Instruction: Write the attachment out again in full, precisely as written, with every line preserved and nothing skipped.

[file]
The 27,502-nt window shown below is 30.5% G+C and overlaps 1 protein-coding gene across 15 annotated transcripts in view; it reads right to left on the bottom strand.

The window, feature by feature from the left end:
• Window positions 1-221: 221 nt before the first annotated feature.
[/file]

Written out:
The 27,502-nt window shown below is 30.5% G+C and overlaps 1 protein-coding gene across 15 annotated transcripts in view; it reads right to left on the bottom strand.

The window, feature by feature from the left end:
• Window positions 1-221: 221 nt before the first annotated feature.